Here’s a little anecdote: Even though I had a quality undergrad studio art education, I was never really given the full lowdown on the landscape. Sometime after obtaining my BFA, I bit the bullet and got myself a french easel and went down to the shore. It was a disaster. I clearly did not know the first thing about how to paint en plein air. My studio practice was of little help in the great outdoors. I made a point of studying the Hudson River School masters, as well as the American Impressionists (my grandmother was from Old Lyme, so I had an inherent draw towards that bunch), and after a LOT of failure, I became pretty good at plein air painting, eventually. It was a good experience, and it taught me how to be far more efficient in my picture-making process, and I realized that there is always something more to be learned in painting. However, it still felt like a means and not an end. It was a new tool; a new skill, if you prefer. Were my predilections set on being an outdoor painter, it would not have been that hard to elevate my game with more specific practice and dedication. But, as I noted: to what end? To be the next Church or Bierstadt or Childe Hassam? Were they not themselves already? I would be merely tracing the contours of a mountain already built by giants. I would just end up engaging in a kind of history painting, when it comes right down to it. (I should mention that Rackstraw Downes has done something amazing in this arena, but it's taken him my entire lifetime to do so.)

Frederic Edwin Church, "Sunset across the Hudson Valley" 1870

That in mind, I want to bring up the neo-atelier movement, which a lot of “post-contemporaries” seem to be 100% behind. Is this not merely an historical reenactment of the 19th century European painting schools? I’ve walked through the studios at a particular NY ‘academy’, and I did indeed think the work quite excellent in terms of skill-based standards. Yet, aside from various modes of the students’ outfits, I felt the place was a direct and reactionary throwback to antiquity. The work could have been produced by one student or many different students. Even with my trained eyes, it all looked the same. To what end? To acquire traditional skill? These students already had it in spades. What exactly were they doing with it? It was all treadmill work with no road time, to use the running analogy once again. Oddly enough, it made me think of Koons’ studio: busy bodies producing quality, workmanlike products. The difference in the atelier works were that these lovely figures on toned paper had no conceptual basis, they were just pictorial placeholders for the models that had stood on the now-empty dais. How were they any different than, say, the shadow tracing done by the daughter of Butades done in 600 BCE?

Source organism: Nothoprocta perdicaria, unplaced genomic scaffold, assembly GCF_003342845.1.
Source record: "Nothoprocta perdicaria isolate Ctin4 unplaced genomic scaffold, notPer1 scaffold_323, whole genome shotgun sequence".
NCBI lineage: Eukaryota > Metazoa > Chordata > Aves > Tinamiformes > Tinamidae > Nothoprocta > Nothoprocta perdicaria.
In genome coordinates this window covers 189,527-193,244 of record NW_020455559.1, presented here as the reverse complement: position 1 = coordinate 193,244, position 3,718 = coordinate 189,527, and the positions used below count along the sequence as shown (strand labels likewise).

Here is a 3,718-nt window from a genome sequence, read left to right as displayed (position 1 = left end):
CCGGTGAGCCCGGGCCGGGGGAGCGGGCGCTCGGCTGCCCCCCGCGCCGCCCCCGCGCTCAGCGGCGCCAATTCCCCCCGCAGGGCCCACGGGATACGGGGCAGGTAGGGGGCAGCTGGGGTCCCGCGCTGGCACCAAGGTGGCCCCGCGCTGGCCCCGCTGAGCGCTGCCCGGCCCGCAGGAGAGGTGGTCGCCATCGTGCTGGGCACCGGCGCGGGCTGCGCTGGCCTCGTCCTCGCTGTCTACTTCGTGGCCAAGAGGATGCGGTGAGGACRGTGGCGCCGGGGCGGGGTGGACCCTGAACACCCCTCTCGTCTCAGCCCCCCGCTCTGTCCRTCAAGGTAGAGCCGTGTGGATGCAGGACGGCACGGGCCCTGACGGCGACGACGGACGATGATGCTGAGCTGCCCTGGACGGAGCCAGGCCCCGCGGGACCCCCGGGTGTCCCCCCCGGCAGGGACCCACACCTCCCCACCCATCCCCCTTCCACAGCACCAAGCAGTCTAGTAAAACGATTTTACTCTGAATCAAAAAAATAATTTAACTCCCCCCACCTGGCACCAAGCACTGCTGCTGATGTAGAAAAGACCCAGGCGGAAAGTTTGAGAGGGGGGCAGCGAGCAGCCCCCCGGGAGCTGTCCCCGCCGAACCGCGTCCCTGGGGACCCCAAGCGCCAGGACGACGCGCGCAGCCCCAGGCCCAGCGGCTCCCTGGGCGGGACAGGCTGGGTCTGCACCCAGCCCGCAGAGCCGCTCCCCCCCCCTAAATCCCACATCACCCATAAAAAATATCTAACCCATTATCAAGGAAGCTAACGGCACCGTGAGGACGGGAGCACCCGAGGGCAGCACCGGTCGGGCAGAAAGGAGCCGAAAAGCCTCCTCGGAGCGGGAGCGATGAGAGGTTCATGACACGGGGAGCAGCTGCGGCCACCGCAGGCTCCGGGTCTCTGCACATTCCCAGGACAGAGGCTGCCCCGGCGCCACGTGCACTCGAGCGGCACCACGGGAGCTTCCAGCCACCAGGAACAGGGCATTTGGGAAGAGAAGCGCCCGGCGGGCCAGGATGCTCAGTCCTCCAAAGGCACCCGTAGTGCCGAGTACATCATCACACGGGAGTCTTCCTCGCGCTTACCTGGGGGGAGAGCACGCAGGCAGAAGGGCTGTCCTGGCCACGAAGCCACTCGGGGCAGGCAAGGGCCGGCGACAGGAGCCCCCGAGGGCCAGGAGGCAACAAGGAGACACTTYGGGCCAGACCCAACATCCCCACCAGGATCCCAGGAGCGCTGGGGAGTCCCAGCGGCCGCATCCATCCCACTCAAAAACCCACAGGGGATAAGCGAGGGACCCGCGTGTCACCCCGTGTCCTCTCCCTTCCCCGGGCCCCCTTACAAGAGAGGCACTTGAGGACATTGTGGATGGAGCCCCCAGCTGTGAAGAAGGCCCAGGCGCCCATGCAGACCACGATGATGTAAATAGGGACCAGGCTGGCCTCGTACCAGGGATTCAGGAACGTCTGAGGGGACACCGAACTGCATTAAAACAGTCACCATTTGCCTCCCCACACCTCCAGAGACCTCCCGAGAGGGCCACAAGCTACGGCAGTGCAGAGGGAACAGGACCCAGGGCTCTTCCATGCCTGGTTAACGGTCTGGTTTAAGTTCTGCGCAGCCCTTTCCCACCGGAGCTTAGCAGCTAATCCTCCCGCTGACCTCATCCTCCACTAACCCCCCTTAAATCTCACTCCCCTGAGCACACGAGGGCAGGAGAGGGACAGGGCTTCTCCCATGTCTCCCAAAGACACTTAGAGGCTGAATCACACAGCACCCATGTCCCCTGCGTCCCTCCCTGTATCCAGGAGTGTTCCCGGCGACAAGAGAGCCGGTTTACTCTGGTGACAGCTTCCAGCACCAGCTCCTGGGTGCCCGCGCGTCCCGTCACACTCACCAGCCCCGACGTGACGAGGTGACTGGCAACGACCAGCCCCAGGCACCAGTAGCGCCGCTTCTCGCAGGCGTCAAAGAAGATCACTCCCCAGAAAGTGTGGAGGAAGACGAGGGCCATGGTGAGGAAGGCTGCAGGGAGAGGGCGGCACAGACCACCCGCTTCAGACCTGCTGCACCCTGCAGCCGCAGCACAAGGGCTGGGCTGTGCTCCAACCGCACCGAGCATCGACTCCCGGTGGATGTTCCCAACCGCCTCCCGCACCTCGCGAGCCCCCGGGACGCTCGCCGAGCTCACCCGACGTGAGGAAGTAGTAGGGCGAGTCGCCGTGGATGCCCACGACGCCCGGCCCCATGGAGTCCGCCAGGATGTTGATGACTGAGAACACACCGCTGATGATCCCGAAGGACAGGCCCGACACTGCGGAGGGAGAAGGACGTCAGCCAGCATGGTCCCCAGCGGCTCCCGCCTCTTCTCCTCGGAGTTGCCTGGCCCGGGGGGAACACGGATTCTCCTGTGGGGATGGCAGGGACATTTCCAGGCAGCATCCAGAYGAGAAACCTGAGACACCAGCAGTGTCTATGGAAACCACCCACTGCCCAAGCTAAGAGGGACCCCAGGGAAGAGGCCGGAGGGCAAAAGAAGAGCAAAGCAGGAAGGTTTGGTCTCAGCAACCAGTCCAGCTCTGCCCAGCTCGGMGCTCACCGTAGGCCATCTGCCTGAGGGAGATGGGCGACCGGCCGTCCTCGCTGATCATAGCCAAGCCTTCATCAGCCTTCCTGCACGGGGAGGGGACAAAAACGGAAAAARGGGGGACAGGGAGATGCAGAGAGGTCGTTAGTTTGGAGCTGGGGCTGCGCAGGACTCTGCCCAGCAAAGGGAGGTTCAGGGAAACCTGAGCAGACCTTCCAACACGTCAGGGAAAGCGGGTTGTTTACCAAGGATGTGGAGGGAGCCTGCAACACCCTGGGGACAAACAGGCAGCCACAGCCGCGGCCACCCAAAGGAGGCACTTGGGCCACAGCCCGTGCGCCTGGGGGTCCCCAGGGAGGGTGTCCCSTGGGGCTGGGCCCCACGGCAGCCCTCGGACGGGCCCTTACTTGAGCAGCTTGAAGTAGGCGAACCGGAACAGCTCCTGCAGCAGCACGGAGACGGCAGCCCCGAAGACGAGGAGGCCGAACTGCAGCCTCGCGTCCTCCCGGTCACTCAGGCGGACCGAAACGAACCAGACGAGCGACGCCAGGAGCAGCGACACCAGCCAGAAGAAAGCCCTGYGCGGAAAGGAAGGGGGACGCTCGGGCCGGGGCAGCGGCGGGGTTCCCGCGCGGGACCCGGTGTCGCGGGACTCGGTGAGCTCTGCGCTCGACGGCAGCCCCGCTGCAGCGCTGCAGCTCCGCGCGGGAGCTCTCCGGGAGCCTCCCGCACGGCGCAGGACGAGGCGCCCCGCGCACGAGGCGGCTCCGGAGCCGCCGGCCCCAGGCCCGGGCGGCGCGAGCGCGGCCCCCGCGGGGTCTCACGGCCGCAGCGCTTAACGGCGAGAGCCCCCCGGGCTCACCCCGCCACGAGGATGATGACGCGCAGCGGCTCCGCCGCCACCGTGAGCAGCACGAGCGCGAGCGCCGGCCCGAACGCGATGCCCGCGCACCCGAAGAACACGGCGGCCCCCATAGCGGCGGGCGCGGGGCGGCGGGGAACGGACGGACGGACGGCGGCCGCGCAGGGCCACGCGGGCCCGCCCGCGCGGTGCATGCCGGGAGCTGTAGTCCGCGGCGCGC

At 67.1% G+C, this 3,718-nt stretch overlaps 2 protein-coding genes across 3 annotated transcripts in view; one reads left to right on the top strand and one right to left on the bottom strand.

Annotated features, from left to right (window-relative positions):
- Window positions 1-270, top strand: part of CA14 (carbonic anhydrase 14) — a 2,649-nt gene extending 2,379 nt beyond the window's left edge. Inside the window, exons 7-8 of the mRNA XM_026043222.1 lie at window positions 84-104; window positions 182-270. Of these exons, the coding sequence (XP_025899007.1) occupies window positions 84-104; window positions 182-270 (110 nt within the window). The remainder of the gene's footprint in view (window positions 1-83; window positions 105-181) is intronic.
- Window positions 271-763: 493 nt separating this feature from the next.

There is a strong push from the classical realism cohort that a deep conceptuality is inherent in perceptual work. The engagement of a skilled artist and their labor over a piece is seen as somehow quantifiable: a heartfelt encounter with something ineffable, accessed only through mastery of perceptual painting. It’s a position explicated in a most earnest fashion (in a variety of similar forms) in the essays of “Slow Painting: A Deliberate Renaissance.” This is a highly arguable point on many fronts. However, the one I’d like to focus upon is the hermetic nature of this engagement and how that affects the theory. The maker of these works, and artists of like mind, are the only audience privy to this concept. The non-artist and those not interested in skill per se are left out of this conversation. In a few of the essays mentioned above, this argument often extends beyond the perceptual into studio-crafted works, again espousing the ideas of a time/labor-intensive engagement. In truth, an overabundance of time spent on a work might actually point up a certain lack of skill — a struggle with the medium as opposed to a mastery of such. That’s not an unfair position to take, if one looks at this from outside the exclusivity of the theory.

I liken the kind of hermeticism inherent in this “traditionally-skilled-painter ideology” to attending a cocktail party full of rocket scientists. You think rockets are cool (they are!), and you like space, but the conversations of the scientists are full of physics jargon. Ultimately, you can’t contribute, and you come away empty and bored. This is academy-painting in a nutshell: it looks great, but the only conversation beyond, “It looks great!” is either one of painting geekery or one that revolves around how good it goes with the couch.

Jacob Collins, "Reclining Nude, Morning" 2006